Less research studies whether the public can constrain authoritarian leaders. However, research indicates that the public can sometimes exert constraints through elections or the threat of revolt, if to a lesser extent than regime insiders. For example, the threat of revolution can make leaders who fear violent removal less likely to make concessions to end a conflict. Furthermore, antiforeign protest can tie a regime’s hands, with both peaceful and violent consequences. In the economic realm, some research suggests that the threat of inequality-driven revolutions spurs autocrats to pursue free-trade agreements. Overall, the study of domestic constraints on foreign policy in authoritarian regimes is an emerging area of research, with numerous areas for future study.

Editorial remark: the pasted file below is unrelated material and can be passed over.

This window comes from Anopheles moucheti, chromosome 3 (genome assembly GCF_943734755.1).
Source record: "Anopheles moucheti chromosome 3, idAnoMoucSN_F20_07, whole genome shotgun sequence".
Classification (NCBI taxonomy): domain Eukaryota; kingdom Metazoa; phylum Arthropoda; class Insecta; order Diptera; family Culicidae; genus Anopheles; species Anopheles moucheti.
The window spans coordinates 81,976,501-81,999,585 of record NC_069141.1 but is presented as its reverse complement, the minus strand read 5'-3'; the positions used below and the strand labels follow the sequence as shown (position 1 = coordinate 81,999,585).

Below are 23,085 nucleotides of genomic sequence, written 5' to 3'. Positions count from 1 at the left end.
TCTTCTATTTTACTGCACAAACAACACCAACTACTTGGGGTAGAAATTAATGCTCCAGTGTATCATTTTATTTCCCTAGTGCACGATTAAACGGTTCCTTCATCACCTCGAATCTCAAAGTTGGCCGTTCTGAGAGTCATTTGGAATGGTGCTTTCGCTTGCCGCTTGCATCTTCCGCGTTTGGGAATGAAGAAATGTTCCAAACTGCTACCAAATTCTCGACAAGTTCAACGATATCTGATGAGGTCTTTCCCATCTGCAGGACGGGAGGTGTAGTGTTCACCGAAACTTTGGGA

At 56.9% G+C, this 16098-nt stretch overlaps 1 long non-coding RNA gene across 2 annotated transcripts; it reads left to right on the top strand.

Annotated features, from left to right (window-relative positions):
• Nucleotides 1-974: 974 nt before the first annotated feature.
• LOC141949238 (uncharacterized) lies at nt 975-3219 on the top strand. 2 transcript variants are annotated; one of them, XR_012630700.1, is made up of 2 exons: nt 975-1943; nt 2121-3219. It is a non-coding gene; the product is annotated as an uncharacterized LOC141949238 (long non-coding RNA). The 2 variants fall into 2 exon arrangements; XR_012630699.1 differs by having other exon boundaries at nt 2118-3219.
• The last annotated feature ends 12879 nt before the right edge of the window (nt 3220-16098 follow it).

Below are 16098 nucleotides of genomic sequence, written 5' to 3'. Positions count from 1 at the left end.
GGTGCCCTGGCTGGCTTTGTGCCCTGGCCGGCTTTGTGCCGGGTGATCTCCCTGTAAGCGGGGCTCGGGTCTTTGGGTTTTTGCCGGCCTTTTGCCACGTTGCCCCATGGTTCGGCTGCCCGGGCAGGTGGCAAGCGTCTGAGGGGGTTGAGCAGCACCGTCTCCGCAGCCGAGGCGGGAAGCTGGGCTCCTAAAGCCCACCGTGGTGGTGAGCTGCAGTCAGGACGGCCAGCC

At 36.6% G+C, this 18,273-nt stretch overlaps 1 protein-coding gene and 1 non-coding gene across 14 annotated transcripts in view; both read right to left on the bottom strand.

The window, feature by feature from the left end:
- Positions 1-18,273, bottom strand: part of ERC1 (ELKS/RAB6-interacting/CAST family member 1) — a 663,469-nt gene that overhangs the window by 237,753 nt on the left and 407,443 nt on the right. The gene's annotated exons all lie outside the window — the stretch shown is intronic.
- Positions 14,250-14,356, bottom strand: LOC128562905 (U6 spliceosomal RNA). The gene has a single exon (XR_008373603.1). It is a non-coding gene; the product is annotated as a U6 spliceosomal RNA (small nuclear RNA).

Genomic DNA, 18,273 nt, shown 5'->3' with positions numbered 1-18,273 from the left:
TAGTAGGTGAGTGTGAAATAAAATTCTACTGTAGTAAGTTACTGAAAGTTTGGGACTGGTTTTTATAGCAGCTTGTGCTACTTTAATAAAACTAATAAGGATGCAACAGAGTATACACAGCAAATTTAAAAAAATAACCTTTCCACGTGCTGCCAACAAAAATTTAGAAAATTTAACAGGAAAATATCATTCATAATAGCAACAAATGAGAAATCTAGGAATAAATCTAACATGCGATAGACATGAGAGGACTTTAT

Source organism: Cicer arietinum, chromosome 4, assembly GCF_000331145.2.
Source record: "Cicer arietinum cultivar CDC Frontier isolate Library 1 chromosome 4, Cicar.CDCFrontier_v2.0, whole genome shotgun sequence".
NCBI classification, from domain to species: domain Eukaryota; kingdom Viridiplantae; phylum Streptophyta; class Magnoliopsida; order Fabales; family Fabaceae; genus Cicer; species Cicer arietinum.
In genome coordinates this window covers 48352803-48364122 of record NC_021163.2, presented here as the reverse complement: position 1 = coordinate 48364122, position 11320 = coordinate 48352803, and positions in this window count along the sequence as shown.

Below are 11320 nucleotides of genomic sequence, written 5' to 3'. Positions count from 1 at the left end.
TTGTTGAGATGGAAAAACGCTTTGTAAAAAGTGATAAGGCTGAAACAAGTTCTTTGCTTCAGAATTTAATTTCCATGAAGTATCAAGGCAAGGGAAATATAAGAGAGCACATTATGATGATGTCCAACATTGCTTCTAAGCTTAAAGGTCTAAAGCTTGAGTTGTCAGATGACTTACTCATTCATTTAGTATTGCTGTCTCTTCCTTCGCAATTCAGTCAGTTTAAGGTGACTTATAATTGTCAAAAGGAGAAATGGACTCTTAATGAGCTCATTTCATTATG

Countries differ in size, socioeconomic development, and political regime. They also vary in their political institutionalization and societal structures, military and economic capabilities, and strategic cultures. In addition, public opinion, national role conceptions, decision making rules and belief systems, and personality traits of political leaders vary from one state to another. These differences directly affect both foreign policymaking process and foreign policy decisions. Whereas the extant literature on foreign policy analysis (FPA) lacks a grand theory as to how domestic factors influence foreign policy and under what conditions these factors become more important, a large body of work shows that a state’s foreign policy relies heavily on unit-level characteristics, and it is not completely shaped by systemic-structural constraints and opportunities based on distribution of power and military capabilities.
Juliet Kaarbo and Cristian Cantir